“There is, as well, the religious reason for studying ancient Greek because Greek is the language of the New Testament and the Hebrew Bible was spread to a wider region in Greek. In addition, the greatest part of scientific, especially medical, terminology, is also rooted in the ancient Greek language.”
Columbia University boasts an evolution in modern Greek studies from the 1930s, when, according to Modern Greek Studies Program Director Prof. Karen Van Dyck, teachers offered some courses in modern Greek language and culture, to the mid-1990s when enrollments reached an average of 70 undergraduates per year, approximately five years after the establishment of the Modern Greek Studies Program, which was made possible by the support of Kimon A. Doukas in 1988.
At that time, Van Dyck offered a two-year sequence of Modern Greek language and culture courses, and a series of literature seminars taught in Greek, one per semester in a four-semester rotation, alternating surveys and special topic courses. This basic curriculum was supplemented whenever possible with interdisciplinary electives by both Greek and non-Greek Columbia faculty, including Greek History, Byzantine Studies, Anthropology, Ottoman Studies, Architecture, and Comparative Literature, as well as by visiting scholars.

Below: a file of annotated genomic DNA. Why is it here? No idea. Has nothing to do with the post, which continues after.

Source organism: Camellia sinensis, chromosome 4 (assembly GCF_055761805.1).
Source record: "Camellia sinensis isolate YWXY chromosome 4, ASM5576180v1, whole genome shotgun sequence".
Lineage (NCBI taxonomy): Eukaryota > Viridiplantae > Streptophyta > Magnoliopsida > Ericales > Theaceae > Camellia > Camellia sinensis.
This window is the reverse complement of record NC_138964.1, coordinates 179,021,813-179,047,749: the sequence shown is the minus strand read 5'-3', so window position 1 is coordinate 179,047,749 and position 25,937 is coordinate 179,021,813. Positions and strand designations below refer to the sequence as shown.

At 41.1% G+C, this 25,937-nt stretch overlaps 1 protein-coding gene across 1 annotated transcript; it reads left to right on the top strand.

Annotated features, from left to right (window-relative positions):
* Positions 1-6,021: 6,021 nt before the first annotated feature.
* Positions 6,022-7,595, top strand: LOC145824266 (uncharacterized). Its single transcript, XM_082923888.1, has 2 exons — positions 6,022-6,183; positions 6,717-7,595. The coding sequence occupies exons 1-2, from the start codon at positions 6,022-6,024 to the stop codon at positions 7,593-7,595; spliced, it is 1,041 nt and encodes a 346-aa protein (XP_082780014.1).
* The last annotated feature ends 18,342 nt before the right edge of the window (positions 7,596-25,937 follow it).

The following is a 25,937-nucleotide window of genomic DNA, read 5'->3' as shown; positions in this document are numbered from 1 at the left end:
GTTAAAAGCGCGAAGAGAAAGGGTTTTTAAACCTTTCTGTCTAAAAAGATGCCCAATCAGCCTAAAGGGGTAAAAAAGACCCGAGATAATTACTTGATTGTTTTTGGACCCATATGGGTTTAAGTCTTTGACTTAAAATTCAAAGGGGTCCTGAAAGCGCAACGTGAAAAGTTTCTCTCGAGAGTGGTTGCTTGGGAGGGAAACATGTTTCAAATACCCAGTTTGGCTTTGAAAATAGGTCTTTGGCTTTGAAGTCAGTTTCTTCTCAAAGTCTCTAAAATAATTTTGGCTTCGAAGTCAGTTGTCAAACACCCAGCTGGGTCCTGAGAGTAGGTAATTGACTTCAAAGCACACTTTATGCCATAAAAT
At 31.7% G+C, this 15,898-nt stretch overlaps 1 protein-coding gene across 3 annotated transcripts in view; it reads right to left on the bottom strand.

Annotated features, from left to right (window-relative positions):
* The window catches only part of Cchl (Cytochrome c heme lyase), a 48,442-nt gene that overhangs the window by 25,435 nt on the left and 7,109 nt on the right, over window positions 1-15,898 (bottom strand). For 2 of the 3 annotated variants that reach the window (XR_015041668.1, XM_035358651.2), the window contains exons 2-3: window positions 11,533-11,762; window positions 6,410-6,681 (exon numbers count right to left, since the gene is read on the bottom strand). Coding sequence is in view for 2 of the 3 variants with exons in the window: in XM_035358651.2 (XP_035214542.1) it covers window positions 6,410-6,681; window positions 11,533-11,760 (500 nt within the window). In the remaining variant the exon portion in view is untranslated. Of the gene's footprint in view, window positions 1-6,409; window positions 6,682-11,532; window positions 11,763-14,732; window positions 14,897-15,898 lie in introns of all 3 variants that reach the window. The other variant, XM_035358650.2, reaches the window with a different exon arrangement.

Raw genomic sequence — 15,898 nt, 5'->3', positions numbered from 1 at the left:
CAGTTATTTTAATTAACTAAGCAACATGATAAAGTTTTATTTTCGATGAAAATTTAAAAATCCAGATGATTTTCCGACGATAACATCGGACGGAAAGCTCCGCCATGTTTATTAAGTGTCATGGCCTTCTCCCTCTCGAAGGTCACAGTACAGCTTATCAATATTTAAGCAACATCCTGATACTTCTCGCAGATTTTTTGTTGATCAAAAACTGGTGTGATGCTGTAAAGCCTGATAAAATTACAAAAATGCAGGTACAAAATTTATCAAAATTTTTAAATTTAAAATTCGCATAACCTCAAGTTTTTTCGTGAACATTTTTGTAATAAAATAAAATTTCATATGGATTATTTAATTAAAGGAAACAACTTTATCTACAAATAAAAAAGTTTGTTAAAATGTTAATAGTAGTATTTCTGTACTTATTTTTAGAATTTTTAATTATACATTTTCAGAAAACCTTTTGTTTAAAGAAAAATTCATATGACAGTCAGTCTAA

In 1992 the New York Greek community sponsored an adjunct language lecturer which amounted to two extra courses per year and led to the addition of a language course directed to the needs of bilingual speakers, as well as a senior research seminar for students writing theses on Greek and Greek-American topics.
Currently existing under the auspices of the Classics Department, the program also is supported by the Alexander S. Onassis Foundation (USA), the Foundation for Hellenic Culture, the Greek-American community in New York, the Greek ministries of foreign affairs and culture as well as The Kostopoulos Foundation and the Ouranis Foundation in Greece.
In a recent report on the program’s development, Prof. Van Dyck, who in 1997 took on the full responsibilities of the Kimon A. Doukas chair, touted Columbia’s program over those in other esteemed institutions of higher learning.